A Bank’s Balance Sheet

To understand banks’ reserve requirements and fractional reserve banking, let’s study a bank’s balance sheet.

The table below includes entries for a hypothetical bank’s assets and liabilities. Assets are investments and properties that a bank owns. Liabilities are what a bank owes. A typical bank may show the following entries on its balance sheet (the amounts depend, of course, on the size of the bank and its specific transactions).

Bank T
Assets
Liabilities
Vault Cash $1 million Equity $2 million
Deposits with the Fed $9 million Checkable Deposits $70 million
Mortgage Loans $22 million
Consumer Loans $18 million
Business Loans $20 million
U.S. Government Securities $2 million
Total Assets $72 million Total Liabilities $72 million

Note that for the above bank, total checkable deposits (money in transactions accounts) equals $70 million. If the bank’s required reserves are 10% of all checkable deposits, then this bank must keep $7 million in cash or as deposits with the Fed. Its cash plus deposits with the Fed currently equal $10 million, so this bank can still loan out $3 million. This $3 million is called “excess reserves.”

Fractional Reserve Banking

For our purposes, in order to understand fractional reserve banking, it is sufficient to consider a simplified balance sheet, which includes only total reserves and loans on the asset side, and checkable deposits (funds deposited by the bank’s clients into their transaction accounts) on the liability side.

The following balance sheet shows a bank with $4,000 of deposits, $400 in total reserves, and $3,600 in loans.

Assets Liabilities
Total Reserves           $400
Checkable Deposits          $4,000
Loans                    $3,600

By law, a bank is required to keep a fraction of customers’ deposits on hand in the form of cash (total reserves). This is called fractional reserve banking.

In the above example, the bank has $400 in total reserves. If the Federal Reserve requires the bank to keep 10% of deposited money, then the bank is required to keep 10% of $4,000. Therefore, required reserves are $400. Because total reserves are $400, the bank cannot make any further loans. In other words, the bank’s excess reserves are $0.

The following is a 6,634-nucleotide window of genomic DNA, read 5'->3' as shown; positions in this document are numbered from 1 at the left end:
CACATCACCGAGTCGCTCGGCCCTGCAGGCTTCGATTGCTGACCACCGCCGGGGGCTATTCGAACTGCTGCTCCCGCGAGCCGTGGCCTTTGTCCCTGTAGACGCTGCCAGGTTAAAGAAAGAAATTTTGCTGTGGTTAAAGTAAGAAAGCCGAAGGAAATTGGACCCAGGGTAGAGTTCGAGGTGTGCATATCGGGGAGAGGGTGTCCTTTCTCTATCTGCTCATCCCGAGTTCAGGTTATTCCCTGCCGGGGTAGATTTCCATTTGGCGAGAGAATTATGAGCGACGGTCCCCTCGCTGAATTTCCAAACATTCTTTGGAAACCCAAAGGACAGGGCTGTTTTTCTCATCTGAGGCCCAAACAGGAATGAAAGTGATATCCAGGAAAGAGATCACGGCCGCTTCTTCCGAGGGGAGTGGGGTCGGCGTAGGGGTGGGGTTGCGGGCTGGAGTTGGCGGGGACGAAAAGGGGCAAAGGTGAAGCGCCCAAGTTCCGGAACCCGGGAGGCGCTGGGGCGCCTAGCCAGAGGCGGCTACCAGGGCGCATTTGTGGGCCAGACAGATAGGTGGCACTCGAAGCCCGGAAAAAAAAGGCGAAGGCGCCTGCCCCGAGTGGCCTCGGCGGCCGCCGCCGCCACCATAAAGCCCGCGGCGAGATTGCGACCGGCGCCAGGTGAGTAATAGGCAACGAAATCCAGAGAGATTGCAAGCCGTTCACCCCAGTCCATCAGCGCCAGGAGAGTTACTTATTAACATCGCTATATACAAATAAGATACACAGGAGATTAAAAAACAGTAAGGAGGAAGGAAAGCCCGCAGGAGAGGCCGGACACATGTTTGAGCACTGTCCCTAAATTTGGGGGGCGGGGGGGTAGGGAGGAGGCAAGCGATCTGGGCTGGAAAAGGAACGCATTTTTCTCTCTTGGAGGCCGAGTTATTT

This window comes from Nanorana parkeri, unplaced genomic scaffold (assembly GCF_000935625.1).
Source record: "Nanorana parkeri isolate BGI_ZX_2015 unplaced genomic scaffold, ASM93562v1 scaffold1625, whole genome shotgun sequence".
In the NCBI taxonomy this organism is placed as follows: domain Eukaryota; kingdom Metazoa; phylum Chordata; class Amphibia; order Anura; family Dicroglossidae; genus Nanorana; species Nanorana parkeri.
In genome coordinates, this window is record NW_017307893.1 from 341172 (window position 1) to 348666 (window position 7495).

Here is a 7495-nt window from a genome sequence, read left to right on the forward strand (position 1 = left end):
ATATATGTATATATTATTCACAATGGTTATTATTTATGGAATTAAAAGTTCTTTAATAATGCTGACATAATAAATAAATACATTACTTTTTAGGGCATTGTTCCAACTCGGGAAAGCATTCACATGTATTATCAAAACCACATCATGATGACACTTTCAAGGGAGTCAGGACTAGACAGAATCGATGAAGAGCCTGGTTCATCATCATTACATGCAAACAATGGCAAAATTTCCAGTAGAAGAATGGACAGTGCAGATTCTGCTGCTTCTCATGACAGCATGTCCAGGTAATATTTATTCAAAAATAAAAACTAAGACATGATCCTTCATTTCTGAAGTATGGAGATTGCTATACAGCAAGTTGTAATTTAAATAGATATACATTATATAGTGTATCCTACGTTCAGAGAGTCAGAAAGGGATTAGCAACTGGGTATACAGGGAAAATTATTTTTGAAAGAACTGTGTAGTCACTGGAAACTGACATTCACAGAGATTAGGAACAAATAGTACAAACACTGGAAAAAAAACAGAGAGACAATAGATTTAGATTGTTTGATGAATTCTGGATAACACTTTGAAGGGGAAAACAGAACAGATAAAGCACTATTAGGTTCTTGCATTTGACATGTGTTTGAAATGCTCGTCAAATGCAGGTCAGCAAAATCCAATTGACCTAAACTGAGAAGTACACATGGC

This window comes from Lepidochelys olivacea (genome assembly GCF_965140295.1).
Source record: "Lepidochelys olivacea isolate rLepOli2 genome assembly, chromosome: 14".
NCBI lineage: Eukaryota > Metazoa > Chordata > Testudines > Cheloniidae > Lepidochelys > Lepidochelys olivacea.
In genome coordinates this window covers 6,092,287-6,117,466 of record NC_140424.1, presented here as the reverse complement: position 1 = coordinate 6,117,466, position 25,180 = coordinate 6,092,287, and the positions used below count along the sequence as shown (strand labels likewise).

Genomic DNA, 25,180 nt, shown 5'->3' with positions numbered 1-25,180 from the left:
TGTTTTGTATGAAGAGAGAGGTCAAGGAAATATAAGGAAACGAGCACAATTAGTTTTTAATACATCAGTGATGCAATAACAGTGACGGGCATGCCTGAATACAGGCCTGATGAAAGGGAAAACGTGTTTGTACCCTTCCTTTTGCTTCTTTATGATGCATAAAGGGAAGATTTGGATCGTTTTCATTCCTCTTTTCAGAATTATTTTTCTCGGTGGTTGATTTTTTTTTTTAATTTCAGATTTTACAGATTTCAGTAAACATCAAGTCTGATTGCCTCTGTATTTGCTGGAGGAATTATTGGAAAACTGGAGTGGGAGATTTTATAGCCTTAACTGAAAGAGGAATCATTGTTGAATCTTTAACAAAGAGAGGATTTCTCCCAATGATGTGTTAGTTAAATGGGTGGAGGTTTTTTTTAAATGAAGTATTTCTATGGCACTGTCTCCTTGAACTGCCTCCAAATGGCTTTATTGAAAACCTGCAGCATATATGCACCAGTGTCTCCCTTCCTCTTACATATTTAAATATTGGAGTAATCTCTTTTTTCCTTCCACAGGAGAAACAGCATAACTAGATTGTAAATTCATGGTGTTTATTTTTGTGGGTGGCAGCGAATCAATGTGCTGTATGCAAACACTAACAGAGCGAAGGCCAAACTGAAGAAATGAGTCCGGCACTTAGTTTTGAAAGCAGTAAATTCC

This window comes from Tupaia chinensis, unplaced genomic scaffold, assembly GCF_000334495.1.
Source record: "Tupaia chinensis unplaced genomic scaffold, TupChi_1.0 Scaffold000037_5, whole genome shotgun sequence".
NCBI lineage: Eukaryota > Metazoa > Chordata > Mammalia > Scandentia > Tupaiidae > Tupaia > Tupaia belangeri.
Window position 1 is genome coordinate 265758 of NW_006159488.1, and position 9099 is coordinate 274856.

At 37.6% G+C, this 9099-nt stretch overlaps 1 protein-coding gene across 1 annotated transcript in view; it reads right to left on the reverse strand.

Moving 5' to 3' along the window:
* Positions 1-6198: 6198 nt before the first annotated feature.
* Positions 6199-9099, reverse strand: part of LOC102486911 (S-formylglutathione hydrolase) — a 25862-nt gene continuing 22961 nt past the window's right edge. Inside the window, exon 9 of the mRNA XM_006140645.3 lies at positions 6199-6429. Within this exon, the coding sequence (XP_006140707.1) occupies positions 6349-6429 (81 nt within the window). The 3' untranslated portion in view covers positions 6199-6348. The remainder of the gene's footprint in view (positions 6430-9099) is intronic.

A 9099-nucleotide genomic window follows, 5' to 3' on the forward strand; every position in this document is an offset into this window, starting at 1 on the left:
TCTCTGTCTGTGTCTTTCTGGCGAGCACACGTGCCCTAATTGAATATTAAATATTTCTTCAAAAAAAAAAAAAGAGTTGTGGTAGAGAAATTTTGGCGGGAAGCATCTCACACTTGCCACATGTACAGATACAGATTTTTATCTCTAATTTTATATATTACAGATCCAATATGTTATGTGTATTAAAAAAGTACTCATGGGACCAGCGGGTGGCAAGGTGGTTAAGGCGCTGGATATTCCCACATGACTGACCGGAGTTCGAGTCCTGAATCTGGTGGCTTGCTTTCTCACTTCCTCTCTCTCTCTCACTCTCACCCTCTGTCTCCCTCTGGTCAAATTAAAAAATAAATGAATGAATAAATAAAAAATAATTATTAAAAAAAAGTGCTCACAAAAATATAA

Our system of fractional reserve banking is built on the assumption that even on a bad day, on balance, customers typically do not withdraw more than 5 or 10% of deposits. Typically, on an average day, deposits cancel out against withdrawals. On good days, deposits exceed withdrawals.

A Run on the Bank

What would happen if, on balance, more than 10% of the bank’s deposited amount is withdrawn on a certain day? Or, what if all of the bank’s customers decided to withdraw all of their deposited funds at once (a run on the bank)? In this case, the bank will not have sufficient funds to meet the demand. This, of course is a serious problem for the bank, and usually requires intervention by the Federal Reserve System. The Fed can choose to loan the bank the needed reserves, if it believes that the problem is temporary and can be solved. Or it can suggest a merger with a larger, healthier bank, if it believes that the bank’s problems are more structural and long-lived. In the worst case scenario, the bank will go bankrupt. In this case, account holders insured by the FDIC (see Section 7 of this unit) or a private deposit insurance company will receive their deposited funds up to a certain maximum amount ($250,000 per account for FDIC insured banks).

In the next section, we will learn how deposits of new money result in an increase in the nation’s money supply. As we will see, the increase in the nation’s money supply is a multiple of the initial new deposit. This is called the money creation process.